Wie Geht's, Y'all? German Influences in Southern Cooking

By Reenstjerna, Fred R. | Southern Cultures, Summer 1998 | Go to article overview

Wie Geht's, Y'all? German Influences in Southern Cooking


Reenstjerna, Fred R., Southern Cultures


While a great deal has been made about Celtic and English influences in southern culture, less attention has been paid to other significant European influences. Most especially, German culinary traditions were established in several key regions of the South by the mid-1700s, and these traditions continue to this day.

German settlement in the eighteenth-century South was the result of English colonial policy in the Carolinas and Virginia. South Carolina planters lived in fear of Native American and slave uprisings, and they wanted colonies of white militiamen available on their borders. They devised a Township Plan, recruiting colonists from German Europe to settle in an arc ranging from along the Savannah River over through Columbia and down to Orangeburg, South Carolina.

Most of the townships failed, in part because they were put down in swampy landscapes bearing little resemblance to the homelands of German settlers. One settlement that did take hold, however, was Saxe Gotha Township. The region between the Broad and Saluda Rivers is known as the Dutch Fork even today, reflecting its German origins. Comprising modern Lexington County and Saluda County (and the land now under Lake Murray), this settlement took root as a center of evangelical Lutherans--and their food.

Take, for example, chicken and dumplings. This mainstay of mountain culture, which is actually served throughout the non-German South, is a stew of chicken and vegetables covered with a thick flour paste that is cooked by the steam of the boiling broth. In the Saxe Gotha region, by contrast, "dumplings" are flour noodles about two inches square. The region has become so homogenized since 1970 that food stores no longer carry dumplings in that size, but they did in my youth. I know this because my mother, once assigned to bring the dumplings to a family dinner and too busy to make a batch by hand, bought a package of prepared dumplings and sprinkled some flour over them to make them look homemade. Nobody knew the difference. Today, however, the only "extra-wide" noodles in food stores are barely an inch across.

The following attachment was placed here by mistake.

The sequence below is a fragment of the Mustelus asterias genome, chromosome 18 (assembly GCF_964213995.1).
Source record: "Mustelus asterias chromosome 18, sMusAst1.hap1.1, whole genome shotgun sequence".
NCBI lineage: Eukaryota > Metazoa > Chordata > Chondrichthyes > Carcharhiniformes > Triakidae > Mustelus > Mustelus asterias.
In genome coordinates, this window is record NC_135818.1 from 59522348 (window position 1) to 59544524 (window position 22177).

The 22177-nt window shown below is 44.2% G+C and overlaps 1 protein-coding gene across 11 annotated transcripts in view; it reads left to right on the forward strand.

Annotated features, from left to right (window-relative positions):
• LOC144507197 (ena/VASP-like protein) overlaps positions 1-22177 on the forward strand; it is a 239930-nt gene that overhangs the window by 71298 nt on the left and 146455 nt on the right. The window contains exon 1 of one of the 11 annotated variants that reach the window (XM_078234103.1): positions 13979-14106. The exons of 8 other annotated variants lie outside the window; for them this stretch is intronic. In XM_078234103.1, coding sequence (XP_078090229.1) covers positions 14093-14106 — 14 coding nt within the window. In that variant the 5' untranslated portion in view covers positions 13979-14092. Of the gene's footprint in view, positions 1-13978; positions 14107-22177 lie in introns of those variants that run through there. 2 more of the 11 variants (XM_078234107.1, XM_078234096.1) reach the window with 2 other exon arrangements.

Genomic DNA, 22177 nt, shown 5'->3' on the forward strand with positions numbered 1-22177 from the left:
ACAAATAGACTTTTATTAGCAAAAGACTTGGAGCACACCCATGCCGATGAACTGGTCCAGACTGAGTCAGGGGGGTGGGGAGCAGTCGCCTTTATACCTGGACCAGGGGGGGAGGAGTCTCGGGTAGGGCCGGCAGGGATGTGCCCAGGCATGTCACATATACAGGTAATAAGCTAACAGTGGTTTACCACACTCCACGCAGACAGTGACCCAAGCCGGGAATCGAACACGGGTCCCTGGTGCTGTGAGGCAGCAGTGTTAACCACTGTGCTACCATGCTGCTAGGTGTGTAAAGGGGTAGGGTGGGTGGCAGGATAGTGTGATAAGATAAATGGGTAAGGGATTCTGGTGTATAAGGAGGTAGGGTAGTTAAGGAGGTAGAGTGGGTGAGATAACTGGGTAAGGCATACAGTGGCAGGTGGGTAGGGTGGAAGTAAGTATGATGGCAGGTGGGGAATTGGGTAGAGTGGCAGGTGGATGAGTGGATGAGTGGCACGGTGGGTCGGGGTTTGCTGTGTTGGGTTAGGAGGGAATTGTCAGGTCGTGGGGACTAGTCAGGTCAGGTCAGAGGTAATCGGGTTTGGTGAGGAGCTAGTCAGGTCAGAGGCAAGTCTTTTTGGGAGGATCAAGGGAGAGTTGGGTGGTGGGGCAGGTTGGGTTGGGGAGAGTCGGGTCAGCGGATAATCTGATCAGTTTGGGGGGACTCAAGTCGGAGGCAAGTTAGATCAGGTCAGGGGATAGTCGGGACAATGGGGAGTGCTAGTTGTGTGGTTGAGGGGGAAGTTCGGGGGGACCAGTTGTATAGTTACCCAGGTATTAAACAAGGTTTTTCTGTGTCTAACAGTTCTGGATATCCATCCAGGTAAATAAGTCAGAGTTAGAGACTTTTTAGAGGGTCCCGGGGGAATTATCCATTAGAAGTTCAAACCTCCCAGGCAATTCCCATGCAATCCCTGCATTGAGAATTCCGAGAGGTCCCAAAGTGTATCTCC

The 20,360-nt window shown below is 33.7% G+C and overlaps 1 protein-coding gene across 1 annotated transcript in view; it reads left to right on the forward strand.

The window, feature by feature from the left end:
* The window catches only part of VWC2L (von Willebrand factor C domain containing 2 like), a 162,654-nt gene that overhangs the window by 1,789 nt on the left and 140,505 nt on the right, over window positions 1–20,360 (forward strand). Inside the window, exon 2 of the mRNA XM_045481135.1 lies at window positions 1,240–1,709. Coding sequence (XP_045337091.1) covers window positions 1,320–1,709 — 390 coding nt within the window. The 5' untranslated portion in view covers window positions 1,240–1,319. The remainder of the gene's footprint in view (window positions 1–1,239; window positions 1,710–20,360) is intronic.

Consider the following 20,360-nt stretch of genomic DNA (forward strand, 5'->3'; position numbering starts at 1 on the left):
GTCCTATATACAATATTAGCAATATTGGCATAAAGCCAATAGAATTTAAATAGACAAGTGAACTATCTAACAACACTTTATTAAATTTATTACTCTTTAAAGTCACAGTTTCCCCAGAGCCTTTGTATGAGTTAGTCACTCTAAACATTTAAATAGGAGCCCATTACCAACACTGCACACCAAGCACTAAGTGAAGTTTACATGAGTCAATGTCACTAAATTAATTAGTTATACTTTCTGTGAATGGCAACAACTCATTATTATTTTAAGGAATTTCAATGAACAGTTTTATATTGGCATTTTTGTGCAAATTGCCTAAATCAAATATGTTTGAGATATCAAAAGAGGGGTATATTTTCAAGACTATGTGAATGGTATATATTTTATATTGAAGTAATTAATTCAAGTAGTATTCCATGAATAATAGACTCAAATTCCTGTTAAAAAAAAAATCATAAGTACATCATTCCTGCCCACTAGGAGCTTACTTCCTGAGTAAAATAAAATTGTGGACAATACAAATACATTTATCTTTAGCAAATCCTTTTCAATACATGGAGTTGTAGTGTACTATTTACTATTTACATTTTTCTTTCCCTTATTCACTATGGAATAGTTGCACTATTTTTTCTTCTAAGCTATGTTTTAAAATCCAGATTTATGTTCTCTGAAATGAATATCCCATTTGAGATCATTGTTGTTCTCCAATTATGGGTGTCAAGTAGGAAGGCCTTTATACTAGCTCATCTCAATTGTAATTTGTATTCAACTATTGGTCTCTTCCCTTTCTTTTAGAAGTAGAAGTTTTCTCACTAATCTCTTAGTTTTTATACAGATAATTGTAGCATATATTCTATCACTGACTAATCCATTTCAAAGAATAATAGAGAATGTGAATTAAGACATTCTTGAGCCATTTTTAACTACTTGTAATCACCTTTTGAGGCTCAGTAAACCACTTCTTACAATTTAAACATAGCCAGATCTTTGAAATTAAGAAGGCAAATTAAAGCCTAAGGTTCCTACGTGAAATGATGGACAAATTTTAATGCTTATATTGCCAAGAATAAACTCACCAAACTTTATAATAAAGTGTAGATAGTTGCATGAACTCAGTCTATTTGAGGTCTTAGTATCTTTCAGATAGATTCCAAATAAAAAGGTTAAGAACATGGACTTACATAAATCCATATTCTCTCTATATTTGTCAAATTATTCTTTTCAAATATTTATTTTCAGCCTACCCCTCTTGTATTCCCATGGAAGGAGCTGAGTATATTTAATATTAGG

These kinds of "dumplings" are only one German culinary tradition. Liver pudding, quite a distinct food from pork sausage, is another characteristic of Saxe Gotha. Its distinctly South Carolinian feature is that it combines rice with ground pork organ meats, mixed with red pepper and other seasonings, all stuffed into casing. Commercial liver pudding in food stores is pretty bland, but "real" pudding is available at Caughman's meat plant outlet ("The Meat 'n Place") and Four Oaks Farm. Both of these places are within a mile of each other in Lexington County and are operated by old Saxe Gotha families (the Caughmans and the Mathiases).

But the most distinctive German food to come out of Saxe Gotha is liver nips. Clearly of Central-European heritage, liver nips are still cooked in central South Carolina. …

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